Similar to what took place during “Spider Island” in 2011, Marvel announced a few months ago that there would be a string of spin-off miniseries and tie-in issues connected to its big “Spider-Verse” event. While none of these comics outside of the Rick Remender Venom series proved to be all that consequential to my overall enjoyment of “Spider Island,” there were a couple of entertaining reads found in the bunch, such as the Cloak and Dagger miniseries by Nick Spencer and Emma Rios (which should have led to an ongoing, but apparently people out there just don’t get C&D the way I do).
The beauteous thing about the conceptualization of “Spider-Verse “is by including “every Spider-Man ever,” there’s actually a whole lot of latitude and potential for additional content. That’s part of the reason I’m ever so slightly disappointed with what we got from the first of the spin-off books in Spider-Verse Team-Up #1. Marvel recruited some top notch writing talent for the story, including Christos Gage, who has scripted his fair share of Amazing Spider-Man books during the Dan Slott run, and one of my all-time favorite scribes in Roger Stern, but like a bunch of the books we got during “Spider Island,” this issue has an inconsequential feel to it that doesn’t beg me to rush out and buy the very next book.
That’s not to say this comic is a total washout. It’s entertaining enough, and if you’re a reader who is looking to get a little bit more backstory and characterization about some of these parallel Earth Spideys that are jumping into the main book, then Spider-Verse Team-Up as a series will definitely scratch that itch for you.
As Dan Slott already started to do in ASM #9 last week, these two stories which feature Spider-Ham, “Old Man Spider,” and Spider-Ben (Ben Reilly) in the first, and Spider-Man Noir and Six-Armed Spider-Man in the second, do an admirable job of trying to define all of these “Peter Parker analogues” from each other. Ultimately, the overall strength and impact of “Spider-Verse” is going to rest on how these characters are drawn and evolved. If these characters are constantly under siege from Morlun and the Inheritors, and the body count is going to be as high as I anticipate, then both the main book and the spinoffs need to give me a reason to identify with and care about these characters. Otherwise, this whole storyline is going to collapse under the weight of all of its moving, interchangeable parts.
That’s not to say that either of these tales present dramatic character studies, but both Gage and Stern find little nuanced details to focus on that should potentially add some unique wrinkles to the larger cast. For example, Gage has cast the new iteration of Spider-Ben (who in this dimension, never became a steaming pile of clone goo like he does at the end of the “Clone Saga”) as a cock-eyed optimist who is able to help his teammates succeed against some parallel Vultures despite the fact that the odds are clearly stacked against them.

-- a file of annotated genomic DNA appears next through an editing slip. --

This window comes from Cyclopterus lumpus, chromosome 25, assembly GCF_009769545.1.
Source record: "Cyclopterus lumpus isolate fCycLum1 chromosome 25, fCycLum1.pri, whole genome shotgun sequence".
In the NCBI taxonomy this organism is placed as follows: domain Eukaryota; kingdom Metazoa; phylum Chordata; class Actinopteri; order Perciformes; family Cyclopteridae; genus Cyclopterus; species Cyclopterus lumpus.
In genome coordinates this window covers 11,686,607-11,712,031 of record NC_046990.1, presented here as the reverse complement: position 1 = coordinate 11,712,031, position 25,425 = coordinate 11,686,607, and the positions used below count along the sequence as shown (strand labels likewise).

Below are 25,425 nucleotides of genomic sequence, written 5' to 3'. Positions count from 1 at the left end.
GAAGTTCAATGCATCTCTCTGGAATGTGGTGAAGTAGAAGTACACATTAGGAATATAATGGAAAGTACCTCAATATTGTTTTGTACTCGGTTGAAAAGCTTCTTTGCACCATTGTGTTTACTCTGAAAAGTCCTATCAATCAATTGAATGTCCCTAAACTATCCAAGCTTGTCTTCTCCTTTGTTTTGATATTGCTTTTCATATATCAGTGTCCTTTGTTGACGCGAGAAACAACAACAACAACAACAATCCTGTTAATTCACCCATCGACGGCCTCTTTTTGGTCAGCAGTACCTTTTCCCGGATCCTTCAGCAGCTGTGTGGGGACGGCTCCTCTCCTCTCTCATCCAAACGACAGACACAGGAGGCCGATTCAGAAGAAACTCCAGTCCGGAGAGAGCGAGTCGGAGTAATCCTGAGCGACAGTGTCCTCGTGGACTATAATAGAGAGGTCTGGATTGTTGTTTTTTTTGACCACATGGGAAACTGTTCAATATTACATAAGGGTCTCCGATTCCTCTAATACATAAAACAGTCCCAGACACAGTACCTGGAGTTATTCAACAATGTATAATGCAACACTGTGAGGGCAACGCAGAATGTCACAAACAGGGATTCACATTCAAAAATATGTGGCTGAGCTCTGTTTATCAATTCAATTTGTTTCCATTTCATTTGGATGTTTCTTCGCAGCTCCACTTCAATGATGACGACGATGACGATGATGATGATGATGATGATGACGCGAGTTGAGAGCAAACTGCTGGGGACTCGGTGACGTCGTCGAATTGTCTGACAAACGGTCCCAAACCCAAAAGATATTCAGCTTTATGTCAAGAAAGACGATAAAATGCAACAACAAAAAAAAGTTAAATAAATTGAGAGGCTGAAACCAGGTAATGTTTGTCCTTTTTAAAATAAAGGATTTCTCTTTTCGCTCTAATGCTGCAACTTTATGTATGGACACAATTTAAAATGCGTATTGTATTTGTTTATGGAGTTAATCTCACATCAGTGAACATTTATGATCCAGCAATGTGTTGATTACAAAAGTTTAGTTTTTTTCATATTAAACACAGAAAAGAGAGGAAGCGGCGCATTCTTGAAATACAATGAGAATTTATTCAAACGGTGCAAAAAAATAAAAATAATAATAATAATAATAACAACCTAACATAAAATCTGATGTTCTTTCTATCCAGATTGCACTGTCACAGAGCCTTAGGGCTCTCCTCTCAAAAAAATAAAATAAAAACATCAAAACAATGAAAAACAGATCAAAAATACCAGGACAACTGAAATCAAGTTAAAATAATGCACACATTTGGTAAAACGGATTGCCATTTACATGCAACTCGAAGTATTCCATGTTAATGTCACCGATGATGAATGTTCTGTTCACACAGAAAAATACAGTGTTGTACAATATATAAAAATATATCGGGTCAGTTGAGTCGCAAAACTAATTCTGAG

In the Stern story, Spider-Man Noir is demonstrating some more of his morally ambiguous tendencies and is constantly looking for reasons to put the alternative Peter Parker who is actually transforming into a furry spider “out of his misery.” This attitude stands in stark contrast to the Six-Armed Spider-Man (who is clearly derived from the ASM #100-102 arc involving Morbius and Lizard), who, despite being a monster himself, also maintains all of the positive, admirable traits of the mainstream Peter.
With these characteristics now defined, it should be interesting to see how these stories are eventually honored when these characters make additional cameos and appearances in other books. If everything carries over, which it hopefully should considering the amount of planning that went into “Spider-Verse,” we can at least safely say that Spider-Verse Team-Up (and the other books that are coming out this month) will have served some peripheral purpose. It just appears based on this first issue that it’s unrealistic for us to expect something to happen in one of these spinoff books that will really drive the main “Spider-Verse” narrative in an important way.
I found Spider-Verse Team-Up #1 a great, enjoyable, complementary read to Amazing #9, just not sure if it was worth the spare bucks from that comic book Friday (comics arrive a couple of days later to my local comics shop in Mexico).
Legit questions: seeing how Spider-Ham is being prominently portrayed in Edge of Spider-Verse, Amazing and Team-Up, what are your predictions on him becoming cannon fodder later down the road? And, incidentally, how much of a Grant Morrison’s Captain Carrot copycat do you think he’s being scripted as? (they’re both portrayed as wisecracking, rugged badass anthropomorphic cartoon characters).